I heard one of my favorite songs while I was walking Buddy yesterday: “I Hope You Dance” by LeeAnn Womack.
I love this song almost as much as my kids loathe it.
I find it lovely while they think it is incredibly sappy.
Despite their copious eye-rolling every time it comes on the radio when we are in the car together, I tell them that the lyrics are exactly what I wish for them…in particular the following: “…when you get the chance to sit it out or dance…DANCE!”
The year was 2002.
Doug and I were guests at a beautiful oceanfront wedding in Rhode Island. It was a picture-perfect summer day. The bride was gorgeous, the food was delicious, the friends at our table were delightful company. Happiness reigned.
Then the dancing started.
Doug and I watched as one by one, each of our friends answered the call of the music and headed for the dance floor. Soon, nearly all of the wedding guests were on their feet, dancing with abandon and having a blast.
Doug and I sat alone at our table, choosing to be spectators rather than participants.
I was feeling self-conscious and uncomfortable in my own skin. Because I was carrying some extra pounds that I had hoped to lose prior to the wedding, I was wearing the only outfit in my closet that fit and it was way too warm for the summer evening.
In addition, neither of us can dance in the slightest. We have no rhythm whatsoever.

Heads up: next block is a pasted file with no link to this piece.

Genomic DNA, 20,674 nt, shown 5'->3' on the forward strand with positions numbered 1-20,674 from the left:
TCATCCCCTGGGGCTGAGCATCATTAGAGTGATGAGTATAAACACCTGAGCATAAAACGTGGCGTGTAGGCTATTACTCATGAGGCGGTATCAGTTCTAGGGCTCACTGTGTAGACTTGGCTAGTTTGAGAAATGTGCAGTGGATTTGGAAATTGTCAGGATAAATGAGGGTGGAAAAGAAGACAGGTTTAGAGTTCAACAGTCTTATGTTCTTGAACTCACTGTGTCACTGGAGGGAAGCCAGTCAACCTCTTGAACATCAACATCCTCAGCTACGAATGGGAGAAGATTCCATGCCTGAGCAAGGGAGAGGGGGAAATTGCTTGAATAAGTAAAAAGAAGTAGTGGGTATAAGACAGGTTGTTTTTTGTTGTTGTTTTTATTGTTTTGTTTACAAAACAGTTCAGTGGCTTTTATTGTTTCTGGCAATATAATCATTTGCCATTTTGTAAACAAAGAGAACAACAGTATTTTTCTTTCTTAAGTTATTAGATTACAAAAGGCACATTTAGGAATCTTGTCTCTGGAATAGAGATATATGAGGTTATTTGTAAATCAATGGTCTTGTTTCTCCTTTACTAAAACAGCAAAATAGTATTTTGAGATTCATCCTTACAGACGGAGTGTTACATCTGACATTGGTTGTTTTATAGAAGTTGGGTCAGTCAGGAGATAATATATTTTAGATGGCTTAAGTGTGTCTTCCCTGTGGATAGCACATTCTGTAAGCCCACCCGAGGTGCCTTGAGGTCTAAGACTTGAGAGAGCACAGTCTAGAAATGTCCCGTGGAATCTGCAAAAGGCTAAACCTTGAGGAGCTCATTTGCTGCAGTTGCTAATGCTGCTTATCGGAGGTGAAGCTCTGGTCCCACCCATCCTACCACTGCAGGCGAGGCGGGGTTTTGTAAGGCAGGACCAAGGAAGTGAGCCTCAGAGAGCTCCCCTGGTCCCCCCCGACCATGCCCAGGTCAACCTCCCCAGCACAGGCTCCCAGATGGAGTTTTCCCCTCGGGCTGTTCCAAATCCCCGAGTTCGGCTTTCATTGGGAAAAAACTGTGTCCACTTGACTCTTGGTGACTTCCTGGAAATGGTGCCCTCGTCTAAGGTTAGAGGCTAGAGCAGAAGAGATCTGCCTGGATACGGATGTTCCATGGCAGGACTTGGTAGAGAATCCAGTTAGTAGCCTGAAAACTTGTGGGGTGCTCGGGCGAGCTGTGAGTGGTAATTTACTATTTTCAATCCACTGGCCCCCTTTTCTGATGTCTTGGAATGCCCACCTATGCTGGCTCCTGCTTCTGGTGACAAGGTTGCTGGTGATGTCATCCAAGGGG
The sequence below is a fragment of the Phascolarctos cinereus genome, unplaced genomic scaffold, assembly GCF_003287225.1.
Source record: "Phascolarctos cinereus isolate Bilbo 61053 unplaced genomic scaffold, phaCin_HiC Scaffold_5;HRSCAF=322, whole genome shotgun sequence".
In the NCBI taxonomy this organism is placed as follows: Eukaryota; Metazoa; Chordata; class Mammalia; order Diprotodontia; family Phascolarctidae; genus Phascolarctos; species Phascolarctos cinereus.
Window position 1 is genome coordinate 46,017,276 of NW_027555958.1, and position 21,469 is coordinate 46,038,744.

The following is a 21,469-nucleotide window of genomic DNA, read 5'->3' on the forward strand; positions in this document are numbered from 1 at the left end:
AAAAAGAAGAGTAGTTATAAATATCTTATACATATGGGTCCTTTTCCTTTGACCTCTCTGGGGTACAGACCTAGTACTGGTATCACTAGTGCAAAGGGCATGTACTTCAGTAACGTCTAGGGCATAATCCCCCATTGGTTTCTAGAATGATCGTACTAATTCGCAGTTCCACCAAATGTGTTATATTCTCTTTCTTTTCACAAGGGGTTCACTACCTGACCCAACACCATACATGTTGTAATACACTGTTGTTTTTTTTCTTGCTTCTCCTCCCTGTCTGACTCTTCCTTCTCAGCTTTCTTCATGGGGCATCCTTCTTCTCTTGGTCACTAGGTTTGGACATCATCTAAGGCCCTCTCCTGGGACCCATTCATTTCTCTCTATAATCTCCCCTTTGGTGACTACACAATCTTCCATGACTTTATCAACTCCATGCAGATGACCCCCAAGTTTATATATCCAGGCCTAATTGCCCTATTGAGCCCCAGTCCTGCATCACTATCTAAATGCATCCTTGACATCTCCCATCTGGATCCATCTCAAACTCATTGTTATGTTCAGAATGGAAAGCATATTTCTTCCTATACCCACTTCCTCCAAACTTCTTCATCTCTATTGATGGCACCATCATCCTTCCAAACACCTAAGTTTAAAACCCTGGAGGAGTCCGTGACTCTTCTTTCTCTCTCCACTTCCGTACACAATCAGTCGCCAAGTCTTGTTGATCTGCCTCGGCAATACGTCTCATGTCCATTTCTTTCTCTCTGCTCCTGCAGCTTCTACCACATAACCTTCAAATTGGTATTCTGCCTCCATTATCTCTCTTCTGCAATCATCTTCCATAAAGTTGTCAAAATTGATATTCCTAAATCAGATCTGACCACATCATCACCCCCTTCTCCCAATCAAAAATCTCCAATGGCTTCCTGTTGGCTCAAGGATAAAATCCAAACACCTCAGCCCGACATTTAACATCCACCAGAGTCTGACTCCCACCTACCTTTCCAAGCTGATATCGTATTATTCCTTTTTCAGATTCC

However…(and I say this with love)…neither did our friends! But they didn’t care! They didn’t let that stop them from getting out there and squeezing every drop of fun out of that wedding reception.
As we left that evening, Doug and I decided we were never going to let that happen again. In the future when we found ourselves at a wedding reception, we would dance.
And we have.
We have taken our middle-aged selves onto every dance floor. We may look ridiculous, but we are seizing the moment and making a memory.
As Dave Barry has said, “Nobody cares if you can’t dance well. Just get up and dance.”
I don’t want my kids to live their lives on the sidelines. I don’t want them to be paralyzed by self-consciousness. That is not living, that is existing.
“Carpe diem! Rejoice while you are alive; enjoy the day; live life to its fullest; make the most of what you have. It’s later than you think.”– Horace
I Hope You Dance by LeeAnn Womack